S.Korea announces vaccination plan for 18-49 year olds – Metro US

S.Korea announces vaccination plan for 18-49 year olds

FILE PHOTO: People wait in line for a coronavirus disease
FILE PHOTO: People wait in line for a coronavirus disease (COVID-19) test at a testing site which is temporarily set up at a public health center in Seoul

SEOUL (Reuters) – South Korea announced on Friday plans to expand its coronavirus vaccine rollout to people aged 18 to 49, as the country grapples with record high daily cases driven mostly by infections in the unvaccinated younger population.

South Korea has been struggling to boost its immunisation drive amid supply shortages and shipment delays, with about 36.5% of its 52 million people having received at least one dose, while just 14% are fully vaccinated.

It aims to immunise over 70% by September as it vaccinates the 18-49 year olds with Moderna or Pfizer/BioNTech’s products in August, Korea Disease Control and Prevention Agency Director Jeong Eun-kyeong told a briefing.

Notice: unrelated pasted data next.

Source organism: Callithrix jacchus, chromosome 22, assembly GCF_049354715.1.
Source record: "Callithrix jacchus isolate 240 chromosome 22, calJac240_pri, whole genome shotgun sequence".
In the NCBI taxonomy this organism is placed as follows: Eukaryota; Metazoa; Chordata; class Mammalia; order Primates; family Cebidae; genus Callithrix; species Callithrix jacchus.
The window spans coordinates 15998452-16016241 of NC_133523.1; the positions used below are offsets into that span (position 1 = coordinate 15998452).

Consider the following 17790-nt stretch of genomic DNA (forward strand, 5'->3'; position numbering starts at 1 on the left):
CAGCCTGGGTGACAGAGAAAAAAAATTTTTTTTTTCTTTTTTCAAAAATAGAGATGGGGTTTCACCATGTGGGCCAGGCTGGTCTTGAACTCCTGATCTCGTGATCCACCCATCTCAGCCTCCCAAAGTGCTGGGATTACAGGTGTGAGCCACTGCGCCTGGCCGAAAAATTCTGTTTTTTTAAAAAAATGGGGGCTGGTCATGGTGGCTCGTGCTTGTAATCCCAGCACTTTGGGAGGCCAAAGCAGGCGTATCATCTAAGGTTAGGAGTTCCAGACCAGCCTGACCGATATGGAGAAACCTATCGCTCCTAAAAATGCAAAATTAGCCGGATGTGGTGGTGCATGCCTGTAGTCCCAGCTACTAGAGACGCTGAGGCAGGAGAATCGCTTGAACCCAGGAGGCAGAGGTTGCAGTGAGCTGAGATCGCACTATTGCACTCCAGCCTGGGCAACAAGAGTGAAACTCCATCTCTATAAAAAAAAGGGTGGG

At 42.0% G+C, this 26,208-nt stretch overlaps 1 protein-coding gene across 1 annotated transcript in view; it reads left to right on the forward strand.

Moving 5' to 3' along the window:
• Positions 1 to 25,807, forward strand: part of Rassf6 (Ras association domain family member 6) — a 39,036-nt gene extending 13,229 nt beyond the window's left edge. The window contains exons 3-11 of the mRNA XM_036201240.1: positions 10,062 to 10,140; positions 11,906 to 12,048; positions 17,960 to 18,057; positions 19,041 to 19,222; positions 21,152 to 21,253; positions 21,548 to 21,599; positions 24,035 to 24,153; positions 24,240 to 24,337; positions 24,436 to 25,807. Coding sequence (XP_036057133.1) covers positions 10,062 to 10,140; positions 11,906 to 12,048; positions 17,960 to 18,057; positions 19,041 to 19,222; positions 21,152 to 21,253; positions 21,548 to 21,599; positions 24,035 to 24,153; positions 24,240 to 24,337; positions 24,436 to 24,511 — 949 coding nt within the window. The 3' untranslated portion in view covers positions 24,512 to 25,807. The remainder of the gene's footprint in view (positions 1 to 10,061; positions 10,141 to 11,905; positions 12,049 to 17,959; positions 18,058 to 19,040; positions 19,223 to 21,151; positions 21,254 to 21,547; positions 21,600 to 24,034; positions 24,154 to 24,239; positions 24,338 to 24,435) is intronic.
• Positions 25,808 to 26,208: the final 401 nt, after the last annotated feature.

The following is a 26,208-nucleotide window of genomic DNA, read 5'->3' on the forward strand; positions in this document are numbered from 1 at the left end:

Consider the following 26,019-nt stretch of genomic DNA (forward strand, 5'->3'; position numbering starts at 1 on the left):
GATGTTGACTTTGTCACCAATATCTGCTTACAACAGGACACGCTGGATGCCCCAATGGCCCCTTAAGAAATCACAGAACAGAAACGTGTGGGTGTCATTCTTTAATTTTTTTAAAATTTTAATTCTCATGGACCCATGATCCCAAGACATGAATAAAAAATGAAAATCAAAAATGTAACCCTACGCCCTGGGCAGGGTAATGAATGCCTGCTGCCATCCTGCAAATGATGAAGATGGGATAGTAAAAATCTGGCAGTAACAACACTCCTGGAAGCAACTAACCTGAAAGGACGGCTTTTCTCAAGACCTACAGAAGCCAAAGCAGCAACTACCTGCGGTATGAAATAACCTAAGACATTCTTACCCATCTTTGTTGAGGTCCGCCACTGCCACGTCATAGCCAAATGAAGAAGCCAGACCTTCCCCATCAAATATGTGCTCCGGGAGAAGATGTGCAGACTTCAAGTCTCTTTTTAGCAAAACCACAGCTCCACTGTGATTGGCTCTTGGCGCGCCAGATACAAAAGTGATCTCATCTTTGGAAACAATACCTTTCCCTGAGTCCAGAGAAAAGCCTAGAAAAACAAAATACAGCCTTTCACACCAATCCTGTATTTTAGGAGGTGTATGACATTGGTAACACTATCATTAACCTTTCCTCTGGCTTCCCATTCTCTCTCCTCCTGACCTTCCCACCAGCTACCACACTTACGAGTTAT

The country’s vaccination campaign gave priority access to high-risk medical workers and the critically ill and the elderly people. It began inoculations for people in their 50s this week.

Jeong said while the country is on track to meet its vaccination target, changes to the vaccine shipment schedule may be inevitable due to global supply shortage.

South Korea’s vaccination plan appeared to hit a snag on Monday after Moderna told the government that shipments of its vaccine promised to the country would be delayed.

The delayed 1.3 million doses of Moderna vaccine will arrive as early as August 6 and agreement was made on a separate 8.5 million shots for the same month, Prime Minister Kim Boo-kyum told an intra-agency COVID-19.

The mortality rate stands at 1.06% as of Thursday, and the number of severe cases at 299. Experts had called for tougher social distancing rules to bring down the number of severe cases that has doubled in three weeks.

South Korea reported 1,710 new infections for Thursday, bringing the tally to 196,806 infections, with 2,089 deaths.

(Reporting by Sangmi Cha; Editing by Michael Perry)

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